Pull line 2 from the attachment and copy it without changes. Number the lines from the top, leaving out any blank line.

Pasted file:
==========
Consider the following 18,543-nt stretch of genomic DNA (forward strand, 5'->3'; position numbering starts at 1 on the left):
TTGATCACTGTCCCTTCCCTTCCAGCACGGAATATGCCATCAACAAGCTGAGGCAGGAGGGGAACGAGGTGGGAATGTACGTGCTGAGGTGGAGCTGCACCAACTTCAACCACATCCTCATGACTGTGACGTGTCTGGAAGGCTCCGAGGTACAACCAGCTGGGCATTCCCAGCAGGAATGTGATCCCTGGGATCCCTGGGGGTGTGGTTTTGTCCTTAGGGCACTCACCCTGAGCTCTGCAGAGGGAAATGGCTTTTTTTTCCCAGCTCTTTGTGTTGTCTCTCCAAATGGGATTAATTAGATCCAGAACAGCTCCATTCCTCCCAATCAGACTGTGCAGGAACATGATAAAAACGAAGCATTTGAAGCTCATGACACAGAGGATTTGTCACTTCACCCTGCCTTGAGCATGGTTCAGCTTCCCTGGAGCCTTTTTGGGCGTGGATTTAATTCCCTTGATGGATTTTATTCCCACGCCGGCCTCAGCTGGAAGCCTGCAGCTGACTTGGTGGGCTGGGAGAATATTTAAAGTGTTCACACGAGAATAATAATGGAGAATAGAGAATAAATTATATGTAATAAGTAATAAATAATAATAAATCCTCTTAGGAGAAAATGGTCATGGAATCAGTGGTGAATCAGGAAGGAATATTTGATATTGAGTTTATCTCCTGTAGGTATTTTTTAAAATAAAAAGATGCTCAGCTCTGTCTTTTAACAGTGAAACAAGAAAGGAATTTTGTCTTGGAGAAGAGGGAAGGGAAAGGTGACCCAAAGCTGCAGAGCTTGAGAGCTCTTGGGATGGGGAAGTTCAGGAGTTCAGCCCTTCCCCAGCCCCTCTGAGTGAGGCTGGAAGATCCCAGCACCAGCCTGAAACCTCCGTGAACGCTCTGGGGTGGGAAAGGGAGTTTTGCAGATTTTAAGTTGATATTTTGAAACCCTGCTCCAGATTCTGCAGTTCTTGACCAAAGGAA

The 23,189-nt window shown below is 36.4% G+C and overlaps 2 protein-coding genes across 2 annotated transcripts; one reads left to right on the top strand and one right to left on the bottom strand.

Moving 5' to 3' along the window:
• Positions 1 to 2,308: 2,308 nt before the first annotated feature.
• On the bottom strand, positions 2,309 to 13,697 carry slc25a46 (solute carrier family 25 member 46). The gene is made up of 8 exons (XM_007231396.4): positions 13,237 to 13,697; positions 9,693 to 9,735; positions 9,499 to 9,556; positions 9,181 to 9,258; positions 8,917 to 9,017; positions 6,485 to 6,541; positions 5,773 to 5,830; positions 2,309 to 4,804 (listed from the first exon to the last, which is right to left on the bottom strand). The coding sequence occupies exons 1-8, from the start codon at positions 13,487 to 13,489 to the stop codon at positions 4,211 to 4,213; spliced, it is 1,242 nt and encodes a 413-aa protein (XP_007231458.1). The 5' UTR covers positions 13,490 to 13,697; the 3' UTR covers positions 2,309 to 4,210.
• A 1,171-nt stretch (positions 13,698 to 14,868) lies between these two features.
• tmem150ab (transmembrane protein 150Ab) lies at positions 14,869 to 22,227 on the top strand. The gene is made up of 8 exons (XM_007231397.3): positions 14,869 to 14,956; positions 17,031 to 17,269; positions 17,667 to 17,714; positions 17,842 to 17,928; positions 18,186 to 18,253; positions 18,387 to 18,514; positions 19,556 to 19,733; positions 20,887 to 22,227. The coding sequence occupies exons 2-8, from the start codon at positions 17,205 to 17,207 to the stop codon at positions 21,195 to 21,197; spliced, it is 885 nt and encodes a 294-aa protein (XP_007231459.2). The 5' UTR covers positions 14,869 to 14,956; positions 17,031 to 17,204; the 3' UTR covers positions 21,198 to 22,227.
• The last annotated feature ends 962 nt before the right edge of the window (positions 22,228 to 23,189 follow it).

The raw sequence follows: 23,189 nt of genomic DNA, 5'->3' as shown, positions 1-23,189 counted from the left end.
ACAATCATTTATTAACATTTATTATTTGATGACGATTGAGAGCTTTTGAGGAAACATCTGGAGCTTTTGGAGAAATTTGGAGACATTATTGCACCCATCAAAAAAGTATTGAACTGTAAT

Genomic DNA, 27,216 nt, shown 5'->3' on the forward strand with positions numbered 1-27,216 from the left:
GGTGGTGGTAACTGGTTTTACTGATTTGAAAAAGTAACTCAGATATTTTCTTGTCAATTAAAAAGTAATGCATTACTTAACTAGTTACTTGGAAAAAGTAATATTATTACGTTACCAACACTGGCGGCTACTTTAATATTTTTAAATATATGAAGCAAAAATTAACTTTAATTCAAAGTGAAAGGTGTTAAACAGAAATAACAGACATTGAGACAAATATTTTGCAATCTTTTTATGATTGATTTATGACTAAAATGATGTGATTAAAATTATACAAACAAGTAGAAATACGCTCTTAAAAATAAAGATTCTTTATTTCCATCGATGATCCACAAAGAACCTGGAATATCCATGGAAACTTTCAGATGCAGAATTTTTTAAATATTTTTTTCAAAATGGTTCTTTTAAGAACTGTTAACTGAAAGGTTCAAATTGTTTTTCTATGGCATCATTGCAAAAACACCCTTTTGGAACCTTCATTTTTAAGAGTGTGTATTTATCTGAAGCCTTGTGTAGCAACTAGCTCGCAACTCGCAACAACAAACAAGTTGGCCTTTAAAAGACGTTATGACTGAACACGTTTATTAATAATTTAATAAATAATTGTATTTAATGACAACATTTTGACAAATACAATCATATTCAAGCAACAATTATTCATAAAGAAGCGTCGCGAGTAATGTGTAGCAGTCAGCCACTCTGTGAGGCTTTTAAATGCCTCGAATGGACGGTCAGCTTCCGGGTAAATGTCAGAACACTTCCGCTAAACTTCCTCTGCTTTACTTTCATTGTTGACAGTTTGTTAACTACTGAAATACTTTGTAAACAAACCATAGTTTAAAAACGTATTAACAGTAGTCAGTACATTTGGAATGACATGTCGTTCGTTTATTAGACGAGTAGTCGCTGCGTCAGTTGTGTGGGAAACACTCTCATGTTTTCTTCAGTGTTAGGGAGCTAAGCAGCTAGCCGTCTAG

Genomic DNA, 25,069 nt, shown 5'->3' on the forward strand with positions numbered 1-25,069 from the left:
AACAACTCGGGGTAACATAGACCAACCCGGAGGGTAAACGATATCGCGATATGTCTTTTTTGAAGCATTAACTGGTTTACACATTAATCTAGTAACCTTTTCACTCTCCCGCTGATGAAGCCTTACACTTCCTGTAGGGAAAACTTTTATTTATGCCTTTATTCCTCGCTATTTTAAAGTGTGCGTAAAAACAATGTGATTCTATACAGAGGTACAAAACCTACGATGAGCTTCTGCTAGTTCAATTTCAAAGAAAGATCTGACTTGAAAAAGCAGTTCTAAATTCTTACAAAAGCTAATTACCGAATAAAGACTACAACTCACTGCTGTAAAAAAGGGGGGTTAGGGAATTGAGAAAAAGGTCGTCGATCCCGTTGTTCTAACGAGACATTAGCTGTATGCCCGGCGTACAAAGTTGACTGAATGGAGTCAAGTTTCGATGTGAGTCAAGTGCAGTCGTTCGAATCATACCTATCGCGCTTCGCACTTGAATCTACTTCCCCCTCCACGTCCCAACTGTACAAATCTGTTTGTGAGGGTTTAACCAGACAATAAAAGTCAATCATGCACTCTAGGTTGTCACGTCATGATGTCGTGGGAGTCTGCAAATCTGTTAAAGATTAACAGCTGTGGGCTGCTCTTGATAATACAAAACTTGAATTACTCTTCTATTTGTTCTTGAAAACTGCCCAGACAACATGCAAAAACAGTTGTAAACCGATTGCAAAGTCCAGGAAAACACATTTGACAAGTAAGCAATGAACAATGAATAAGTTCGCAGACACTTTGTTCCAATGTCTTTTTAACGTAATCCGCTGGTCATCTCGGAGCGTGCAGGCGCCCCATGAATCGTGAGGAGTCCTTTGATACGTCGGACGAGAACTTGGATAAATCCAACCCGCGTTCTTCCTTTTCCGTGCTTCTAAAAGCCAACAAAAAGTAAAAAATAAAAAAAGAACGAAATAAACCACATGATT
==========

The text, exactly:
TTGATCACTGTCCCTTCCCTTCCAGCACGGAATATGCCATCAACAAGCTGAGGCAGGAGGGGAACGAGGTGGGAATGTACGTGCTGAGGTGGAGCTGCACCAACTTCAACCACATCCTCATGACTGTGACGTGTCTGGAAGGCTCCGAGGTACAACCAGCTGGGCATTCCCAGCAGGAATGTGATCCCTGGGATCCCTGGGGGTGTGGTTTTGTCCTTAGGGCACTCACCCTGAGCTCTGCAGAGGGAAATGGCTTTTTTTTCCCAGCTCTTTGTGTTGTCTCTCCAAATGGGATTAATTAGATCCAGAACAGCTCCATTCCTCCCAATCAGACTGTGCAGGAACATGATAAAAACGAAGCATTTGAAGCTCATGACACAGAGGATTTGTCACTTCACCCTGCCTTGAGCATGGTTCAGCTTCCCTGGAGCCTTTTTGGGCGTGGATTTAATTCCCTTGATGGATTTTATTCCCACGCCGGCCTCAGCTGGAAGCCTGCAGCTGACTTGGTGGGCTGGGAGAATATTTAAAGTGTTCACACGAGAATAATAATGGAGAATAGAGAATAAATTATATGTAATAAGTAATAAATAATAATAAATCCTCTTAGGAGAAAATGGTCATGGAATCAGTGGTGAATCAGGAAGGAATATTTGATATTGAGTTTATCTCCTGTAGGTATTTTTTAAAATAAAAAGATGCTCAGCTCTGTCTTTTAACAGTGAAACAAGAAAGGAATTTTGTCTTGGAGAAGAGGGAAGGGAAAGGTGACCCAAAGCTGCAGAGCTTGAGAGCTCTTGGGATGGGGAAGTTCAGGAGTTCAGCCCTTCCCCAGCCCCTCTGAGTGAGGCTGGAAGATCCCAGCACCAGCCTGAAACCTCCGTGAACGCTCTGGGGTGGGAAAGGGAGTTTTGCAGATTTTAAGTTGATATTTTGAAACCCTGCTCCAGATTCTGCAGTTCTTGACCAAAGGAA